Hepatocellular carcinoma is typically diagnosed late in its course, and the median survival following diagnosis is short. The recommended therapy for localized hepatocellular carcinoma is surgical resection, but most patients are not eligible because of extensive tumor or underlying liver dysfunction. New treatments and indications for various treatments are evolving rapidly. For patients who are ineligible for liver-directed therapy or for patients showing progression on locoregional therapy, systemic therapy is an option if performance status and underlying liver function are within eligible requirements. Until 2008, no effective therapy existed for patients with advanced-stage hepatocellular carcinoma or for those who did not respond to local therapies. The molecularly targeted agents sorafenib and regorafenib have been shown to improve survival compared with best supportive care alone; a survival benefit has also been shown in the second-line setting for ramucirumab and immune checkpoint inhibitors. Lenvatinib has demonstrated noninferiority to first-line sorafenib. Most recently, the combination of atezolizumab plus bevacizumab was superior to front-line sorafenib. These results have radically changed the treatment landscape for patients with advanced hepatocellular carcinoma.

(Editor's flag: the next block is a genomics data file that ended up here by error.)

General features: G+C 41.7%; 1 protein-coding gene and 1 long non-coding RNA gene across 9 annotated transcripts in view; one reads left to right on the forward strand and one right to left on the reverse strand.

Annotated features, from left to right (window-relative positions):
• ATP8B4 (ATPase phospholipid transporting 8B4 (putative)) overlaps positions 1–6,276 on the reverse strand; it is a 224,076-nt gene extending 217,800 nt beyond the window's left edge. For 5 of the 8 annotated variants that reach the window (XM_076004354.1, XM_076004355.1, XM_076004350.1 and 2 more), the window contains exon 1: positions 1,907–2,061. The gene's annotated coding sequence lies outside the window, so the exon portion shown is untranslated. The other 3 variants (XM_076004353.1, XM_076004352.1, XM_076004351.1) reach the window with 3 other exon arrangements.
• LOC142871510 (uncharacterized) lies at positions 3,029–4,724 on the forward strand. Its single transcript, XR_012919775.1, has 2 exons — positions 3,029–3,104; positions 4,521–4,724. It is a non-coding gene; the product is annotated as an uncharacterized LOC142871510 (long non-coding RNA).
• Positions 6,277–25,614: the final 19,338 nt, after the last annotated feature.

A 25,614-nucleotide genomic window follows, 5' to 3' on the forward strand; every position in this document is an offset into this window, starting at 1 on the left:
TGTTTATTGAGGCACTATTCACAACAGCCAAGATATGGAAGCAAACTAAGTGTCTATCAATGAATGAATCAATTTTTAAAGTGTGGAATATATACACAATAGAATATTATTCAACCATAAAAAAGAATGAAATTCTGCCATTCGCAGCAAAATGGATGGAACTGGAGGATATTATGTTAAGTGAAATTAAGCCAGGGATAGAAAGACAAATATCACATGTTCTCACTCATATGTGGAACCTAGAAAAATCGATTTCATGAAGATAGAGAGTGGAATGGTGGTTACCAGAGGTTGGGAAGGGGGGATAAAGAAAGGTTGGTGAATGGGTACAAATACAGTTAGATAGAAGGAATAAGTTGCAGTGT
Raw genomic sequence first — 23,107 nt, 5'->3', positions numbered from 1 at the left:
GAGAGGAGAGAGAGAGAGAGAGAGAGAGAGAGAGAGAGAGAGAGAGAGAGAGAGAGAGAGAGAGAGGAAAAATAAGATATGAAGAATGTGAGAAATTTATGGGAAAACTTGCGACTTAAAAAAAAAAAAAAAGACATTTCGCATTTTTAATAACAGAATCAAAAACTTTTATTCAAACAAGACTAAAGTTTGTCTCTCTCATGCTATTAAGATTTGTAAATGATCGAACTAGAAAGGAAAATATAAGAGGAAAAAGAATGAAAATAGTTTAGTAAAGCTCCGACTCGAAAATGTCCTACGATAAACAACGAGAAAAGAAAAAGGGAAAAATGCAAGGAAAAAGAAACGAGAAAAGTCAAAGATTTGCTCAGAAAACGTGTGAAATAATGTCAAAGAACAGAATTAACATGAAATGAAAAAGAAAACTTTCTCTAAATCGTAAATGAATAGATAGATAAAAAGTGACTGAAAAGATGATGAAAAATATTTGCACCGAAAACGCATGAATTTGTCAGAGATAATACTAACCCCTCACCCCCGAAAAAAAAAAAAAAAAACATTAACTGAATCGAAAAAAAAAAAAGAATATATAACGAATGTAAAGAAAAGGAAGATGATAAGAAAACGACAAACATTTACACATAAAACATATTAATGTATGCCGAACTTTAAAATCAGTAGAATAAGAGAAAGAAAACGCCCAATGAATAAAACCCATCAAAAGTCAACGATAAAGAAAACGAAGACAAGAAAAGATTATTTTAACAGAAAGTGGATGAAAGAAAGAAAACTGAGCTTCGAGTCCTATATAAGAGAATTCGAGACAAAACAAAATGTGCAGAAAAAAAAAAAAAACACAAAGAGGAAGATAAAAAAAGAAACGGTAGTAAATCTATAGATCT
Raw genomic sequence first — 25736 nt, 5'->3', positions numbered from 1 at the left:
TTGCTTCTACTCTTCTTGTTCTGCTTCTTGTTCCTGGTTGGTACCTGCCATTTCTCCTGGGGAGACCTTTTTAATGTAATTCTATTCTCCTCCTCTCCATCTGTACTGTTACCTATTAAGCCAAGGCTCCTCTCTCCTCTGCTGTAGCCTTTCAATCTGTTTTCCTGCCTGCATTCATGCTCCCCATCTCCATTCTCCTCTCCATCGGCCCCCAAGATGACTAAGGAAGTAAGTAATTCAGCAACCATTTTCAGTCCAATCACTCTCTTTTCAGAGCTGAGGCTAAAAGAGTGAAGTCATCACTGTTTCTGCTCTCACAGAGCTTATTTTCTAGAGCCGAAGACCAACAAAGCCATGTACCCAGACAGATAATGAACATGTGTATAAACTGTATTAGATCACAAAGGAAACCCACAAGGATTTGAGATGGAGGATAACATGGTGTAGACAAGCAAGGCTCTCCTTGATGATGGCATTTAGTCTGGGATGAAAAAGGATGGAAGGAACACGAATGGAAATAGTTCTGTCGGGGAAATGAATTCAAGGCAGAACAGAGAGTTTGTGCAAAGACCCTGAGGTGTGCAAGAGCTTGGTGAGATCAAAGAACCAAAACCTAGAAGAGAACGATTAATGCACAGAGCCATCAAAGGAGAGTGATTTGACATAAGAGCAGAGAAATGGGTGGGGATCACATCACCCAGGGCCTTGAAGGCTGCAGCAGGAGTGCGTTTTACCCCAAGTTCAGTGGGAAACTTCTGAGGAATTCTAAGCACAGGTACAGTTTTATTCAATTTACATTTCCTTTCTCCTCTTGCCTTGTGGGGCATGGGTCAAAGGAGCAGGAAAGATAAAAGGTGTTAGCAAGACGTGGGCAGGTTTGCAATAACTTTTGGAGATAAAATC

Key words : Immunotherapy, Survival, Treatment, Tyrosine kinase inhibitor
Primary liver cancer is the seventh-most frequently occurring cancer in the world and the second-most common cause of cancer mortality. Hepatocellular carcinoma (HCC) represents the major histological subtype among primary liver cancers, accounting for 70% to 85% of the total burden worldwide.1 According to the World Health Organization, HCC is the fifth most common tumor and the second most common cause of cancer-related deaths worldwide.2 The recommended therapy for localized HCC is surgical resection, but most patients are not eligible because of extensive tumor or underlying liver dysfunction. For patients who are ineligible for liver-directed therapy or for patients showing progression on locoregional therapy, systemic therapy is an option if performance status and underlying liver function are eligible. Until 2008, no effective therapy existed for patients with advanced-stage HCC or for those who did not respond to local therapies.